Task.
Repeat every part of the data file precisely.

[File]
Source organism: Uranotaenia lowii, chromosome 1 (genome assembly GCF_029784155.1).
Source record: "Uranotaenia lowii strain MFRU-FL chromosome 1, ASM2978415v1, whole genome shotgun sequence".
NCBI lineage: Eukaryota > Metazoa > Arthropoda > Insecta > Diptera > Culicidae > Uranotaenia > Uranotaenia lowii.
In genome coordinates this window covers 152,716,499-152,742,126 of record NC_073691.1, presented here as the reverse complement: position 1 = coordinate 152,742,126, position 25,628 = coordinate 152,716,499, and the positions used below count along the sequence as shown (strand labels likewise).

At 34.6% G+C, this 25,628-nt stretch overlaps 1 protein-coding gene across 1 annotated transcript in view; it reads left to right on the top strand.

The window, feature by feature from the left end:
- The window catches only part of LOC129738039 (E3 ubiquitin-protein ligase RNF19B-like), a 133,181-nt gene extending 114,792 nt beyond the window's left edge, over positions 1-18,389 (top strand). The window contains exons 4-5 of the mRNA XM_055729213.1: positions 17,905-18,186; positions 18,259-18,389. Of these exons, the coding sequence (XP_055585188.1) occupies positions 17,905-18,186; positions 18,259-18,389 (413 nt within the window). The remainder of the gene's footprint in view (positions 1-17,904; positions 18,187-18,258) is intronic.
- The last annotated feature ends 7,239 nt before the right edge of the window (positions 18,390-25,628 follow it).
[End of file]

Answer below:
Source organism: Uranotaenia lowii, chromosome 1 (genome assembly GCF_029784155.1).
Source record: "Uranotaenia lowii strain MFRU-FL chromosome 1, ASM2978415v1, whole genome shotgun sequence".
NCBI lineage: Eukaryota > Metazoa > Arthropoda > Insecta > Diptera > Culicidae > Uranotaenia > Uranotaenia lowii.
In genome coordinates this window covers 152,716,499-152,742,126 of record NC_073691.1, presented here as the reverse complement: position 1 = coordinate 152,742,126, position 25,628 = coordinate 152,716,499, and the positions used below count along the sequence as shown (strand labels likewise).

At 34.6% G+C, this 25,628-nt stretch overlaps 1 protein-coding gene across 1 annotated transcript in view; it reads left to right on the top strand.

The window, feature by feature from the left end:
- The window catches only part of LOC129738039 (E3 ubiquitin-protein ligase RNF19B-like), a 133,181-nt gene extending 114,792 nt beyond the window's left edge, over positions 1-18,389 (top strand). The window contains exons 4-5 of the mRNA XM_055729213.1: positions 17,905-18,186; positions 18,259-18,389. Of these exons, the coding sequence (XP_055585188.1) occupies positions 17,905-18,186; positions 18,259-18,389 (413 nt within the window). The remainder of the gene's footprint in view (positions 1-17,904; positions 18,187-18,258) is intronic.
- The last annotated feature ends 7,239 nt before the right edge of the window (positions 18,390-25,628 follow it).